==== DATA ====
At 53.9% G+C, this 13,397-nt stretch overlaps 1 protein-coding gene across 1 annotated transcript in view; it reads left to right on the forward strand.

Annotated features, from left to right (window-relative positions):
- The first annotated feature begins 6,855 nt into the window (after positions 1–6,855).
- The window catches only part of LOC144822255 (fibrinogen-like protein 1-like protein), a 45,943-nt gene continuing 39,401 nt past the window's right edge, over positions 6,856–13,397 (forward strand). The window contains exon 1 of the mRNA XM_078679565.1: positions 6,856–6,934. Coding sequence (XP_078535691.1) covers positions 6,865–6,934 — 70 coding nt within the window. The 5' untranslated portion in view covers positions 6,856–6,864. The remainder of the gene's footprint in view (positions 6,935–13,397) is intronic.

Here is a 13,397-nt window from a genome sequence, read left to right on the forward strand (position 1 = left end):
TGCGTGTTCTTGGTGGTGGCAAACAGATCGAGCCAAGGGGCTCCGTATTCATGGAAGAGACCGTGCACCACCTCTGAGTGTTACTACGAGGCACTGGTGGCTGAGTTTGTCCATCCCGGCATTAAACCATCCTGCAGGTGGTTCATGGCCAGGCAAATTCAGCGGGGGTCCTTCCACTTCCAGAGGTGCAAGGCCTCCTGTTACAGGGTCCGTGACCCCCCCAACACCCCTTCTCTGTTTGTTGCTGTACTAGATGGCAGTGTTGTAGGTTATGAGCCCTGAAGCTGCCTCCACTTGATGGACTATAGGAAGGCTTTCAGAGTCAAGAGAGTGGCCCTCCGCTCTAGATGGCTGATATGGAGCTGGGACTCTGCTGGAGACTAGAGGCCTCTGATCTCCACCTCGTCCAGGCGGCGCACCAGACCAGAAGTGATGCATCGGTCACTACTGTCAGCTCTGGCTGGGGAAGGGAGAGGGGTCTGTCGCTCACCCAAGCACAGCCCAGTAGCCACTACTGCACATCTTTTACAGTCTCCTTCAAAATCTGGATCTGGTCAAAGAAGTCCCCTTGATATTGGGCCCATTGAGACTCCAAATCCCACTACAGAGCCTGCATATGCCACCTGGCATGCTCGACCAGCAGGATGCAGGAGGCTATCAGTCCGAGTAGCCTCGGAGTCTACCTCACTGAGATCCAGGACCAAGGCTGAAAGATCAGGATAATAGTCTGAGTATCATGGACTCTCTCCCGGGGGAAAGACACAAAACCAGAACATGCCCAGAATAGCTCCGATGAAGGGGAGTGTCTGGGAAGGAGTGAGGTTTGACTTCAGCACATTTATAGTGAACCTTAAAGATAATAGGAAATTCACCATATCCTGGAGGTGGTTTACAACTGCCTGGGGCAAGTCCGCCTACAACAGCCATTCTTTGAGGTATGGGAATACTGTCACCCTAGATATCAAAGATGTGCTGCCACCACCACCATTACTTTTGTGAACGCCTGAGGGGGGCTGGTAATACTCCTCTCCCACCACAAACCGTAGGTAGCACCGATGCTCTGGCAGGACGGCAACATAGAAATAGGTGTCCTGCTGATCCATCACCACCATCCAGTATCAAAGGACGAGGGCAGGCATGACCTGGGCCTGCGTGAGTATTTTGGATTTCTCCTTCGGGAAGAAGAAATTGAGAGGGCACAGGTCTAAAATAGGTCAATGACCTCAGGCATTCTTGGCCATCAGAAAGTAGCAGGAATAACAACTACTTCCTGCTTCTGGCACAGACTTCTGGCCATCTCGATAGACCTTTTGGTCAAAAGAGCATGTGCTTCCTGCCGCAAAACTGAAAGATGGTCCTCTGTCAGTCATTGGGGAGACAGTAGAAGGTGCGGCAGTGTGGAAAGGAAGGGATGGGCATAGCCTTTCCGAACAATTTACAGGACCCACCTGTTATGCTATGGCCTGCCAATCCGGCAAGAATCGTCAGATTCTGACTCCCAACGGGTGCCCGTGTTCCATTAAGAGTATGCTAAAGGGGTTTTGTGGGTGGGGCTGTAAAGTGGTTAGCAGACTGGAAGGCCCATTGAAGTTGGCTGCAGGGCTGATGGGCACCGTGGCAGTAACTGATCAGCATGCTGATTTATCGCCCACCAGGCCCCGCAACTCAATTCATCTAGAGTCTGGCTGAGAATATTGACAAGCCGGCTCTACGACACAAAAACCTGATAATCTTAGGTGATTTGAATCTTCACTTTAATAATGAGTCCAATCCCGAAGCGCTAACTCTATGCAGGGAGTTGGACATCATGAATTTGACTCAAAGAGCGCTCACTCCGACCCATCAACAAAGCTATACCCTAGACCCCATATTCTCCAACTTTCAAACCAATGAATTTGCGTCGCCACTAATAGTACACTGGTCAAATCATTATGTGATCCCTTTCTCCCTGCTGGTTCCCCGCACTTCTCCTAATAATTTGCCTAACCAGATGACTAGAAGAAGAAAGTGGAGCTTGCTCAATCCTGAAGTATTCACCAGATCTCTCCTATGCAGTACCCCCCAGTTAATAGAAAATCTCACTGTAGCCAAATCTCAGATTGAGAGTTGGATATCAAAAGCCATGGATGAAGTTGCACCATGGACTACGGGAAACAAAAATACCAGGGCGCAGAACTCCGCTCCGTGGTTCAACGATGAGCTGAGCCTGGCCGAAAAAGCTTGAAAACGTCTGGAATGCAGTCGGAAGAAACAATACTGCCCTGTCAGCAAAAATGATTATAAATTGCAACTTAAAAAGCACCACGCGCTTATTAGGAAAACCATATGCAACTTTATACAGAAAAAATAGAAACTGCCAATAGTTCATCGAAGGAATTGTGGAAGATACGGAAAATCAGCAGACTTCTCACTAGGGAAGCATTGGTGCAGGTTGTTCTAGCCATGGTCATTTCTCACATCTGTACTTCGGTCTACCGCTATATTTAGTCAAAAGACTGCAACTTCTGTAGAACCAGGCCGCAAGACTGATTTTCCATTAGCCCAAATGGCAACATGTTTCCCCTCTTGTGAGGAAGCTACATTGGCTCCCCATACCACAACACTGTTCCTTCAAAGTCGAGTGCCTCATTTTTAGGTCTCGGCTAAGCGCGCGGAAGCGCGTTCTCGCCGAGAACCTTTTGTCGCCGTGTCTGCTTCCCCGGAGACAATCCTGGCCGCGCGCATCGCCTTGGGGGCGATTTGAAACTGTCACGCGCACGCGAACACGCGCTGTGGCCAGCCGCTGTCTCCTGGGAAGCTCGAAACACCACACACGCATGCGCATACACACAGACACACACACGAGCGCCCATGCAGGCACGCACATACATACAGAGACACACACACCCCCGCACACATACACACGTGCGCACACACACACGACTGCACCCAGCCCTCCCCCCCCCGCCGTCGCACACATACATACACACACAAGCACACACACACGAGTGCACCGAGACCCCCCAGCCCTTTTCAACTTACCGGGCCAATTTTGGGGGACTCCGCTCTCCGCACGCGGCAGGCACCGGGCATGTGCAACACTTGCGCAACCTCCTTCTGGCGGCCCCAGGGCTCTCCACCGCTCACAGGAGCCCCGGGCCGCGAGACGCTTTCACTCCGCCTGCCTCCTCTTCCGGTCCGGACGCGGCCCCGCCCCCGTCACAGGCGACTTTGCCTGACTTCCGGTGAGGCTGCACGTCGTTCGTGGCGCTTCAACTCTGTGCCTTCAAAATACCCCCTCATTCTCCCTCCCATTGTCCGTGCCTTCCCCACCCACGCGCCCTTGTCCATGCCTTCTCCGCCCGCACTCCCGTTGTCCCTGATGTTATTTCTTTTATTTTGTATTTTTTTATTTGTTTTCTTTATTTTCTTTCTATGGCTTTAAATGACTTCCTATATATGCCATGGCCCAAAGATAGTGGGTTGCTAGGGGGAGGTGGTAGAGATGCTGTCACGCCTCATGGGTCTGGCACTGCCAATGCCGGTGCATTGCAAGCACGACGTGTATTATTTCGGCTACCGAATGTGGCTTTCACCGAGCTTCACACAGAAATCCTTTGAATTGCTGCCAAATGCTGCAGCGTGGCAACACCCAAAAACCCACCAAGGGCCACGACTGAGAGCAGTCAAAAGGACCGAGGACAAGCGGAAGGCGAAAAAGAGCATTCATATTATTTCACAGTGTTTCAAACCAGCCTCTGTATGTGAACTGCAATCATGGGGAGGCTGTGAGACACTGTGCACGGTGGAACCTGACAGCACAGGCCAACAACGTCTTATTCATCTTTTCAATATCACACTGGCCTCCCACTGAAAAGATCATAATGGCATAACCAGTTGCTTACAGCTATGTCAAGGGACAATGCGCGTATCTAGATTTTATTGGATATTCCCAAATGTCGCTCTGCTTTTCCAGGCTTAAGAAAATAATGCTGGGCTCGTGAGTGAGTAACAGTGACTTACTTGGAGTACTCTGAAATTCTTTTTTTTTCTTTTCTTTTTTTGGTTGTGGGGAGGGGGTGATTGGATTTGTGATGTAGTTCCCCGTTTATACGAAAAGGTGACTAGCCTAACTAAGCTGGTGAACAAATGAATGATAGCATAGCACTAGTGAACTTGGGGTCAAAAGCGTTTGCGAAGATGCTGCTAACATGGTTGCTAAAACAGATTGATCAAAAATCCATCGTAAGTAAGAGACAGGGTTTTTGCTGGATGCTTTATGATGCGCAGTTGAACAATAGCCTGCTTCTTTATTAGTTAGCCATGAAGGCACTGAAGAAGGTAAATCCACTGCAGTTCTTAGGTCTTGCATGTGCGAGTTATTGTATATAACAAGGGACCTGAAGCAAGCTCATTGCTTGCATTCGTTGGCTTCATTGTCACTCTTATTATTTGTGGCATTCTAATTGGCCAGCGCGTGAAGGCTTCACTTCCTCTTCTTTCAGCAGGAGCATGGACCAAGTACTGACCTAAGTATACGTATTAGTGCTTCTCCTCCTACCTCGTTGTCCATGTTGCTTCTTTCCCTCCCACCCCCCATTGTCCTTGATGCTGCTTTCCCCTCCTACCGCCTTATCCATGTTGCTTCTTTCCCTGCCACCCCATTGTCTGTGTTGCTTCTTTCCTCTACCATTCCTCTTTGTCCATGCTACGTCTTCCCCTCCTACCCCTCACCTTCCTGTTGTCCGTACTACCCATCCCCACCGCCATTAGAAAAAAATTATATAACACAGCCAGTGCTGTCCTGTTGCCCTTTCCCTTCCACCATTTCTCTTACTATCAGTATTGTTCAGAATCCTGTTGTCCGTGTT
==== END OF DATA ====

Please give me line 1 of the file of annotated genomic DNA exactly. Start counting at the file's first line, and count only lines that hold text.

At 53.9% G+C, this 13,397-nt stretch overlaps 1 protein-coding gene across 1 annotated transcript in view; it reads left to right on the forward strand.